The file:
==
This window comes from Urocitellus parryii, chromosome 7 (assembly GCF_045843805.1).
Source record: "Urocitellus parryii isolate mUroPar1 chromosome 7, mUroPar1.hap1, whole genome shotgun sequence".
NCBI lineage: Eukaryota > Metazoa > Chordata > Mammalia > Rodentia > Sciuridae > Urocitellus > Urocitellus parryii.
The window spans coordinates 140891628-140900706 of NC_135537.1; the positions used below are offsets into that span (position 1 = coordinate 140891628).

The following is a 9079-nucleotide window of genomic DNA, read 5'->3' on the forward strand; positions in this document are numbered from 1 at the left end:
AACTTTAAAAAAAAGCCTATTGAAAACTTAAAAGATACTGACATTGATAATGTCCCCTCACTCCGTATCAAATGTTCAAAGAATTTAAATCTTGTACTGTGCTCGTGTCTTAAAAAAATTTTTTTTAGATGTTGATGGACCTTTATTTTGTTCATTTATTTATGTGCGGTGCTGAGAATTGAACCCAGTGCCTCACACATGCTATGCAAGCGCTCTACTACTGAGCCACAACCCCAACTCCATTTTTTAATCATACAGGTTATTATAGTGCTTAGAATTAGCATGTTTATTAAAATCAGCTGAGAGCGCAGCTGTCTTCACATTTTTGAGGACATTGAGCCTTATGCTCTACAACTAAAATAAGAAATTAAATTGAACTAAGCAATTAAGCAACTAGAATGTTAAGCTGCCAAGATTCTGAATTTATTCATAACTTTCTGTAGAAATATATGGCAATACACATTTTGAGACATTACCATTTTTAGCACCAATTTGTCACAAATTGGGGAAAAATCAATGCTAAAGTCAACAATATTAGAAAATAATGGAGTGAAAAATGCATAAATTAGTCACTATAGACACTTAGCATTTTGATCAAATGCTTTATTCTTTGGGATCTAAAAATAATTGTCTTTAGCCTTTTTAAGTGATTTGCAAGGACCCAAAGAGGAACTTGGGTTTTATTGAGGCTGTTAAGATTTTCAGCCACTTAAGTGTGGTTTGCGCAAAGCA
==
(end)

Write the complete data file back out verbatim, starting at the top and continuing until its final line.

This window comes from Urocitellus parryii, chromosome 7 (assembly GCF_045843805.1).
Source record: "Urocitellus parryii isolate mUroPar1 chromosome 7, mUroPar1.hap1, whole genome shotgun sequence".
NCBI lineage: Eukaryota > Metazoa > Chordata > Mammalia > Rodentia > Sciuridae > Urocitellus > Urocitellus parryii.
The window spans coordinates 140891628-140900706 of NC_135537.1; the positions used below are offsets into that span (position 1 = coordinate 140891628).

The following is a 9079-nucleotide window of genomic DNA, read 5'->3' on the forward strand; positions in this document are numbered from 1 at the left end:
AACTTTAAAAAAAAGCCTATTGAAAACTTAAAAGATACTGACATTGATAATGTCCCCTCACTCCGTATCAAATGTTCAAAGAATTTAAATCTTGTACTGTGCTCGTGTCTTAAAAAAATTTTTTTTAGATGTTGATGGACCTTTATTTTGTTCATTTATTTATGTGCGGTGCTGAGAATTGAACCCAGTGCCTCACACATGCTATGCAAGCGCTCTACTACTGAGCCACAACCCCAACTCCATTTTTTAATCATACAGGTTATTATAGTGCTTAGAATTAGCATGTTTATTAAAATCAGCTGAGAGCGCAGCTGTCTTCACATTTTTGAGGACATTGAGCCTTATGCTCTACAACTAAAATAAGAAATTAAATTGAACTAAGCAATTAAGCAACTAGAATGTTAAGCTGCCAAGATTCTGAATTTATTCATAACTTTCTGTAGAAATATATGGCAATACACATTTTGAGACATTACCATTTTTAGCACCAATTTGTCACAAATTGGGGAAAAATCAATGCTAAAGTCAACAATATTAGAAAATAATGGAGTGAAAAATGCATAAATTAGTCACTATAGACACTTAGCATTTTGATCAAATGCTTTATTCTTTGGGATCTAAAAATAATTGTCTTTAGCCTTTTTAAGTGATTTGCAAGGACCCAAAGAGGAACTTGGGTTTTATTGAGGCTGTTAAGATTTTCAGCCACTTAAGTGTGGTTTGCGCAAAGCA